“Next time, little girl, stay out of things that don’t involve you.” The voice came from next to me.

“Next time don’t threaten people under my protection.”

“Your little dark-skinned pet? I suppose I can leave her out of things.”

I didn’t look. There was no point. Whatever form he wore wouldn’t be his real form. But I also knew he couldn’t really hurt me, knew it with strong confidence. “Stop messing with me.”

“Or you’ll call your father.”

“Or I’ll call my uncle.” I suddenly felt I might be able to deliver on that threat, and if there was anyone major demons were going to be scared of…

“Threats, threats.” But the sense of a presence was gone.

He couldn’t hurt me. He could hurt Kanesha, but I thought I’d made it clear the threats extended to her. And making enemies was going to be part of my life. I wasn’t stupid – I knew it was going to be part of my life from now on and forever.

As long as none of them took me out somehow. I knew I shouldn’t be overconfident.

A moment later, Thor stepped out of a doorway. He was wearing biker leathers, much as his daughter did, and the hammer wasn’t particularly visible.

“Thanks for earlier.”

“Thanks for getting my attention.”

“I know you didn’t come to help me.”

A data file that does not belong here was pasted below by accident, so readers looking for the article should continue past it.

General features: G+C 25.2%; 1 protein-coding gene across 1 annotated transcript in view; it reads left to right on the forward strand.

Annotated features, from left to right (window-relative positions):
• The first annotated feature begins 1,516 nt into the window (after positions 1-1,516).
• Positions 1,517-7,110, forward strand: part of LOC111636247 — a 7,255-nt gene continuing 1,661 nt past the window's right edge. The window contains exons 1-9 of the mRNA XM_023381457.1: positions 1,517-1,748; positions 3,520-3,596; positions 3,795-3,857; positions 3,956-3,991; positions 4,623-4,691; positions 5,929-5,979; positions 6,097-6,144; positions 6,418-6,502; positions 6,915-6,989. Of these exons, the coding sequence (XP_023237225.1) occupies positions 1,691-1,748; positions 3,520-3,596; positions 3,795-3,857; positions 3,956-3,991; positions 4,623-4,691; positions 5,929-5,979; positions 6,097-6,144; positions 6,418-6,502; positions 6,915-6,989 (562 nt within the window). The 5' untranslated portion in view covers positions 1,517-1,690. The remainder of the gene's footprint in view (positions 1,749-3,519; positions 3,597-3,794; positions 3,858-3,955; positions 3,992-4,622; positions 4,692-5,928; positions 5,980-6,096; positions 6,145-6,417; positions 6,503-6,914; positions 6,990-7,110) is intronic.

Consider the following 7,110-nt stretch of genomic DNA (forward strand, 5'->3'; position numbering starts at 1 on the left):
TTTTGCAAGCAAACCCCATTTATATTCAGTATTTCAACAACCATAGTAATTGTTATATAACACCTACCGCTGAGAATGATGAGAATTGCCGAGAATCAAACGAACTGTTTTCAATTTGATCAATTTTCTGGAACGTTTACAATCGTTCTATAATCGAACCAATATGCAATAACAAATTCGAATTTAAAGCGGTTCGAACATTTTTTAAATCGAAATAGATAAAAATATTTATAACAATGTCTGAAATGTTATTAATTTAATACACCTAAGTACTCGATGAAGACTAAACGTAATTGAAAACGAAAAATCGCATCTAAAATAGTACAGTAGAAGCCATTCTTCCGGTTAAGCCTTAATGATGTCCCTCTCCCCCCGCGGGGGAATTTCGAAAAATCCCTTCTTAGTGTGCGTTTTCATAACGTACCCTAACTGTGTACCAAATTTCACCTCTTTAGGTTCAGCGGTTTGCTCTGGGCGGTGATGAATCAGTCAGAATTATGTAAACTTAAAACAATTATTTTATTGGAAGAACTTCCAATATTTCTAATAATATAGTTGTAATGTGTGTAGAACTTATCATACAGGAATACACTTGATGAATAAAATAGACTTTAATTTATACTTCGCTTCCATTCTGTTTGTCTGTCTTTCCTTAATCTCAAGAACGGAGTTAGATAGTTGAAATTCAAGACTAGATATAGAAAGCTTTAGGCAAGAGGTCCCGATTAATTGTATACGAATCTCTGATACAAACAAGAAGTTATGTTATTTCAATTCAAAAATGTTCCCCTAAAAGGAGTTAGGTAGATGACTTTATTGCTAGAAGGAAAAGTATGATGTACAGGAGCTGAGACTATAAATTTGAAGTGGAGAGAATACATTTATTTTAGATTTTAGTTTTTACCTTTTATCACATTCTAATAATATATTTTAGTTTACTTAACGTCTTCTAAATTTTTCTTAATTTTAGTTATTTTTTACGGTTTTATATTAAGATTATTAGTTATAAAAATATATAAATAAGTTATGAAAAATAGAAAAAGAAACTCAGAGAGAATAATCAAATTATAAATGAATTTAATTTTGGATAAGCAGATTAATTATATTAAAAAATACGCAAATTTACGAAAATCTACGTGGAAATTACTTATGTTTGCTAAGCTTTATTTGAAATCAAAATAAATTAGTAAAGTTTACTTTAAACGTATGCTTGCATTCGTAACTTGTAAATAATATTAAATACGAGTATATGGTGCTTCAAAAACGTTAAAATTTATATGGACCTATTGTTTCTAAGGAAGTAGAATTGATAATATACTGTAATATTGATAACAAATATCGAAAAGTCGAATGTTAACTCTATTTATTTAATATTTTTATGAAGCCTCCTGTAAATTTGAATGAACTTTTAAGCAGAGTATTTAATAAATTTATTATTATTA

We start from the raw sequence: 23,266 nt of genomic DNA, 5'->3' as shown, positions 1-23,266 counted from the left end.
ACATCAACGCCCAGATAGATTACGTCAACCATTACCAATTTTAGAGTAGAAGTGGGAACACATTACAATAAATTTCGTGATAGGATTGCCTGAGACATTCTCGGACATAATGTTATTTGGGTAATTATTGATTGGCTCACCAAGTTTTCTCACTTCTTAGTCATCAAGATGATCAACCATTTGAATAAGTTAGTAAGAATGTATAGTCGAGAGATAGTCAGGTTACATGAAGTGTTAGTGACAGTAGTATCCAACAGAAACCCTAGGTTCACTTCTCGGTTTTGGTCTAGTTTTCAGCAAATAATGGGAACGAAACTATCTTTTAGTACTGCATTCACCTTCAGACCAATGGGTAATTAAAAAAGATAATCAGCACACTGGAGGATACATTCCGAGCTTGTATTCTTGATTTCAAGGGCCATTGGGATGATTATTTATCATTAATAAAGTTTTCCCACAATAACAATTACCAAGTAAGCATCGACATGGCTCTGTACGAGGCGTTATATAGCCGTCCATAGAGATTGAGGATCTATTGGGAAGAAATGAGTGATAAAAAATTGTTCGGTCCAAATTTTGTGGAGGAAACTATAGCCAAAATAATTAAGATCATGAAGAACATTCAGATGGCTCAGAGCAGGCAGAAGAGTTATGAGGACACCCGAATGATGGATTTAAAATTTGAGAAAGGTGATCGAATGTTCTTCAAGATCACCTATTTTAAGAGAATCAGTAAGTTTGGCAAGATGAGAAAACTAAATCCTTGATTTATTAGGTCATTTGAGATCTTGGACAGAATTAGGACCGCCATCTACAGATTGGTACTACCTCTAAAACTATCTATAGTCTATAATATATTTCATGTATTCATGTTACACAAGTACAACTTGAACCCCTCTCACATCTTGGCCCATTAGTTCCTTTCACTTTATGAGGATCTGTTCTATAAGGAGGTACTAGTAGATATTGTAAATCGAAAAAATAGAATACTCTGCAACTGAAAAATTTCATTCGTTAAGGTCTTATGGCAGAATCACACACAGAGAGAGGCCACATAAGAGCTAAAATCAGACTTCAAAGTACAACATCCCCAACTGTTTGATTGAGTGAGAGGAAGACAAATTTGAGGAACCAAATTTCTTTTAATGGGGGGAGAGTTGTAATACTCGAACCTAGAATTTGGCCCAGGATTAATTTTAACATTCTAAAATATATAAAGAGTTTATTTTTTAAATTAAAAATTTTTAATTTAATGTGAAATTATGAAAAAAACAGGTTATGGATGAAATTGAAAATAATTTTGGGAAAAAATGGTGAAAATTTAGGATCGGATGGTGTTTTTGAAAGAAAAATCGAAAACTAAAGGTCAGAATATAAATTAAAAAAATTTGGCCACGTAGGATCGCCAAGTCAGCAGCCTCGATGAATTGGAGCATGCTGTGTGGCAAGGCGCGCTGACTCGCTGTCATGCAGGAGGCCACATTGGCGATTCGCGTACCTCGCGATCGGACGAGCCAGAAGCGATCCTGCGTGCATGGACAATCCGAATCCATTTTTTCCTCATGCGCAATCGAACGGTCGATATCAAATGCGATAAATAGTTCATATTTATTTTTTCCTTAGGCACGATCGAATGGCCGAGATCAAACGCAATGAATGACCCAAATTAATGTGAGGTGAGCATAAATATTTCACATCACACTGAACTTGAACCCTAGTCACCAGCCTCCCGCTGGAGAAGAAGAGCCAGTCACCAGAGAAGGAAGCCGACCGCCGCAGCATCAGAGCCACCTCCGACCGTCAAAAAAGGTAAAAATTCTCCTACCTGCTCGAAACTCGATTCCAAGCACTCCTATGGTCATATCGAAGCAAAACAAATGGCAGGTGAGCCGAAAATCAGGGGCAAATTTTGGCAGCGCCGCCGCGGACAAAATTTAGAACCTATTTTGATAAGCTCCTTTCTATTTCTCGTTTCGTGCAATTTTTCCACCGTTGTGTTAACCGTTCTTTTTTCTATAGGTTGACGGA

He paused, then nodded slightly. “You didn’t need it. Is the real target still around?”

“I told him I’d beat him up if he stayed, and I think he left.” Beat. “Persuasion didn’t work.”

“Don’t bother. I’ll do it,” he offered.

The only other time I’d seen him he’d been looking for Loki to drop him in the Reflecting Pool. I cracked a grin. “He’s not worth your time. I can handle him.”

He stopped walking and I turned to face him. His hair was red, but a different shade of red from Loki’s. And he had very clear blue eyes, the same very clear blue as Thruor. “You look like your mother.”

“I noticed that.” I stretched a little bit. “Doesn’t matter, I suppose.”

“Maybe it does. But a lot’s still not decided. Be careful.”

“What, you actually care about me?”

“No, I care about Ragnarok not happening quite yet. I have a few things I’d like to get done first.” He winked at me and strode off.

I watched him go. They all seemed determined to accept me despite my parentage. Or maybe the comment about my mother meant something more than just physical appearance.